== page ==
17 Mr. Stevens and several of his co-workers were exposed to anthrax in a mailed envelope. These attacks sickened 22 people, killed 5 and resulted in tens of millions of dollars in decontamination that included post offices and congressional office buildings

18 …and this was the first instance of bioterrorism in the U.S. Since smallpox infected blankets were given to American Indians

19 “Bioterrorism Funding Withers As Death Germs Thrive In Labs, Nature” Article by Lynn Peeples Huffington Post Reporter on 2-10-12

20 Why Big Nations Lose Small Wars

21 Asymmetric warfare is war between belligerents whose relative military power differs significantly, or whose strategy or tactics differ significantly

22 Before ~ 1950’s wartime victory of the strong over the weak was the general rule,but after that era that began to change.

23 Ring Around the Rosy Pocketful of Posies Ashes Ashes We All Fall down


25 Ring around the rosy (The feverous face encircled with pustules) A pocket full of posies (Flowers placed on the foul smelling victim) Ashes, ashes (Septic shock that precedes death, wearing of mourning ashes, or burning of the corpses of the plague victims?) All fall down (The victim dies)

26 1918 to 1919 Spanish Flu Pandemic. The world population was ~ 1.7 Billion 1 st transatlantic flight was in 1919

27 How many deaths were caused by this pandemic? ?

28 A. 100,000 B. 500,000 C 4,000,000 D 40,000,000

29 C iting fears of an “unimaginable catastrophe,” a government- appointed board on Tuesday explained why it recently recommended censoring details of new research on deadly bird flu virus.

30 “Our concern is that publishing these experiments in detail would provide information to some person, organization, or government that would help them to develop similar... viruses for harmful purposes,” the 23 voting members of the National Science Advisory Board for Biosecurity wrote in a statement published jointly Tuesday by the journals Science and Nature.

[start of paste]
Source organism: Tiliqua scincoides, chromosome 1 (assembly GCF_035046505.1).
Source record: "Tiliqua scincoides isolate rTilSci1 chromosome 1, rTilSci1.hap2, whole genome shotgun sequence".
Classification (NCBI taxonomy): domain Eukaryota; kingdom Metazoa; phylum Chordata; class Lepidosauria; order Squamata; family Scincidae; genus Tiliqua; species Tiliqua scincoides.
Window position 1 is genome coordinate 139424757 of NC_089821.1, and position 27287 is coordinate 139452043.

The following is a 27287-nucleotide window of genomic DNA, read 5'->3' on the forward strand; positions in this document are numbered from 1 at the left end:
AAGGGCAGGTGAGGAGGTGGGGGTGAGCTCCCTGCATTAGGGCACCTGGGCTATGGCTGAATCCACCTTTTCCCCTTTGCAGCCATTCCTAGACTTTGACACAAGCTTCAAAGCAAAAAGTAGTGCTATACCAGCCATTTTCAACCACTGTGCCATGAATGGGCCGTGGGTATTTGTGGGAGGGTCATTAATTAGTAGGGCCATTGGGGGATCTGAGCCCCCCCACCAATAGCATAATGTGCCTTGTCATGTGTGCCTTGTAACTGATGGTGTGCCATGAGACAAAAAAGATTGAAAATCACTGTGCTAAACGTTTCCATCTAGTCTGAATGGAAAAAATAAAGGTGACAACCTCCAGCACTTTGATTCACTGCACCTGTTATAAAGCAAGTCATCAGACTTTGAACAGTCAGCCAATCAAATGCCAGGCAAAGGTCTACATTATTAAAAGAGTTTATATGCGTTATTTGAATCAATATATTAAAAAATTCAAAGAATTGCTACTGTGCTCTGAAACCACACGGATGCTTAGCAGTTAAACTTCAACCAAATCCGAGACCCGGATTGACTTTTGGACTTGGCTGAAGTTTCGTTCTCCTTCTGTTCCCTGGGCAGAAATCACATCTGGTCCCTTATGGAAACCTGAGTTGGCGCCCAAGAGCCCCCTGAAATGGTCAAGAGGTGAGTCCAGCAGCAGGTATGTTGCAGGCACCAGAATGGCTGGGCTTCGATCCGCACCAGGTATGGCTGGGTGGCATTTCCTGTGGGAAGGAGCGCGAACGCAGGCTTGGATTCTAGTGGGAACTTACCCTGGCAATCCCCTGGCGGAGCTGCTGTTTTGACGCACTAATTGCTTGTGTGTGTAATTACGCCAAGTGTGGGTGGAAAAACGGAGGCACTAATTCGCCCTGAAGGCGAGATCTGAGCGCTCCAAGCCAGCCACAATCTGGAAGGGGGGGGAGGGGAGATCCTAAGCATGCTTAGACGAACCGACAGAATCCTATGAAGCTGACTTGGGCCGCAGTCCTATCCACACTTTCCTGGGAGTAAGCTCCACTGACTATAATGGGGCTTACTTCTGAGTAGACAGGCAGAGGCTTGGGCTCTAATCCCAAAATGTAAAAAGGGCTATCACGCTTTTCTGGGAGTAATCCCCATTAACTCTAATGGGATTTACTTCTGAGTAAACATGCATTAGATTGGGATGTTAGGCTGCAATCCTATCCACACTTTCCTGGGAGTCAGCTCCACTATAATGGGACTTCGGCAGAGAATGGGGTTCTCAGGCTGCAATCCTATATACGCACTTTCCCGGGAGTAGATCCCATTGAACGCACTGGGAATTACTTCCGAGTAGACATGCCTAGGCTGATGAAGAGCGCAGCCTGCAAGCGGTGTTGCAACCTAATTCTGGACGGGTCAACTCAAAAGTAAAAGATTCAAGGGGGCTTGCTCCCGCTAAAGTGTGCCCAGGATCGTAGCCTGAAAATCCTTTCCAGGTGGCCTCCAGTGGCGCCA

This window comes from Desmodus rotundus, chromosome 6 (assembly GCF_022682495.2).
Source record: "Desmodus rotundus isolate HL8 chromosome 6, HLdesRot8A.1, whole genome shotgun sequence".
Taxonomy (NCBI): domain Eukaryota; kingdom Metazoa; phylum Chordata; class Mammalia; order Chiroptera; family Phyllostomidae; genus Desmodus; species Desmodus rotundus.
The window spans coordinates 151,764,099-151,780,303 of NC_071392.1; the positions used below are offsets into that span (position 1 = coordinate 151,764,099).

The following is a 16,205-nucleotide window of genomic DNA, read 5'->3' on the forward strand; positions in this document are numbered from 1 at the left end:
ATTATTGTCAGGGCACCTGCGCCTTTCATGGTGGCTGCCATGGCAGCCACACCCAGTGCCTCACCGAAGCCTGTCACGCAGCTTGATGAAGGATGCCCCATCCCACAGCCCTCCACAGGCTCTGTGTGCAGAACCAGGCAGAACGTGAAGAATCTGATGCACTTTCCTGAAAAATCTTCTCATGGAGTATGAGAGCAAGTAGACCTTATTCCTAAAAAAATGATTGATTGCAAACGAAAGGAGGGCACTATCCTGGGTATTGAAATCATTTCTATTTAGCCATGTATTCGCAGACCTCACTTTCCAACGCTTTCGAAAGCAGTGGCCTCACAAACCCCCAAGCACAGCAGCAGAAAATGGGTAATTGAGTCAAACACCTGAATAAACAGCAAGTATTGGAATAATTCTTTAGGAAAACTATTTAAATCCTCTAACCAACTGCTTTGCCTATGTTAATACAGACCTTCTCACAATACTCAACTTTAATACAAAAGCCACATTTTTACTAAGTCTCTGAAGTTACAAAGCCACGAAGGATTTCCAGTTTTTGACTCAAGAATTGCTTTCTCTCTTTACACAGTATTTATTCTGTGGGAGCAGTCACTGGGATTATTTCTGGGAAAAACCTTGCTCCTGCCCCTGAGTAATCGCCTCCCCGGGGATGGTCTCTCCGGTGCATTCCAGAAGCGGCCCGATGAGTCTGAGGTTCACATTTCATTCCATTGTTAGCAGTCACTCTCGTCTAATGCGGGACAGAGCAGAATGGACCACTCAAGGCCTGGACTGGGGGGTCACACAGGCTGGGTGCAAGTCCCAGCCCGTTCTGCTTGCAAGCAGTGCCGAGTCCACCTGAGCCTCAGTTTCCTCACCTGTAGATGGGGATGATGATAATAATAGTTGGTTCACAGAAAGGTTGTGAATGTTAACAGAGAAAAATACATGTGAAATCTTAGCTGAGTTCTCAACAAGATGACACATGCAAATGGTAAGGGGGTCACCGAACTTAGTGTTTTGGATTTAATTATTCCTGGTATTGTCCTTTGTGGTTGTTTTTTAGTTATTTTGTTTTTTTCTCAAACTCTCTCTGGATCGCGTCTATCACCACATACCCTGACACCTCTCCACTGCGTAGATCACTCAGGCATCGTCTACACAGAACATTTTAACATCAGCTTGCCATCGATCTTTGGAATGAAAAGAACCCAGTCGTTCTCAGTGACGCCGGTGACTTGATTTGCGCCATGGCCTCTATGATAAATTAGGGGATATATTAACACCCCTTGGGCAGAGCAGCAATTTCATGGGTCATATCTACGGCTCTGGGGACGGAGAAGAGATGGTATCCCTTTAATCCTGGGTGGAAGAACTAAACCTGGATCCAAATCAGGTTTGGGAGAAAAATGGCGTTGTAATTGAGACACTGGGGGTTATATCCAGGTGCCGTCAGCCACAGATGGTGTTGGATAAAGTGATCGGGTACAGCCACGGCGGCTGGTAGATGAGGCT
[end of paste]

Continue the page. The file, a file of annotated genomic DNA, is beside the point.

31 Have we had this level of security since the Manhattan Project?

32 CDC Categories of Biologic Agents Category A can be easily disseminated or transmitted from person to person; result in high mortality rates and have the potential for major public health impact; might cause public panic and social disruption; and require special action for public health preparedness.

33 Six Agents/Diseases Comprise Category A ------------------------------------------- Anthrax (Bacillus anthracis)* Botulism (Clostridium botulinum toxin) * Plague (Yersinia pestis)* Smallpox (variola major) Tularemia (Francisella tularensis)* Viral hemorrhagic fevers (filoviruses [e.g., Ebola, Marburg] and arenaviruses [e.g., Lassa, Machupo])* (* can affect dogs and cats) Anthrax Botulism Plague Smallpox Tularemia Viral hemorrhagic fevers

34 Tularemia is one of the most infectious diseases known, inhalation of as few as 10 organisms will cause disease

35 NOT tularemia

36 Smallpox

37 Cutaneous Anthrax

38 Category B Definition Second highest priority agents include those that are moderately easy to disseminate; result in moderate morbidity rates and low mortality rates; and require specific enhancements of CDC's diagnostic capacity and enhanced disease surveillance.

39 BrucellosisBrucellosis (Brucella species) Epsilon toxin of Clostridium perfringens Food safety threats (e.g., Salmonella species, Escherichia coli O157:H7, Shigella) Glanders (Burkholderia mallei) Melioidosis (Burkholderia pseudomallei) Psittacosis (Chlamydia psittaci) Q fever (Coxiella burnetii) Ricin toxin from Ricinus communis (castor beans) Staphylococcal enterotoxin B Typhus fever (Rickettsia prowazekii) Viral encephalitis (alphaviruses [e.g., Venezuelan equine encephalitis, eastern equine encephalitis, western equine encephalitis]) Water safety threats (e.g., Vibrio cholerae, Cryptosporidium parvum) Food safety threats Glanders Melioidosis Q fever Ricin toxin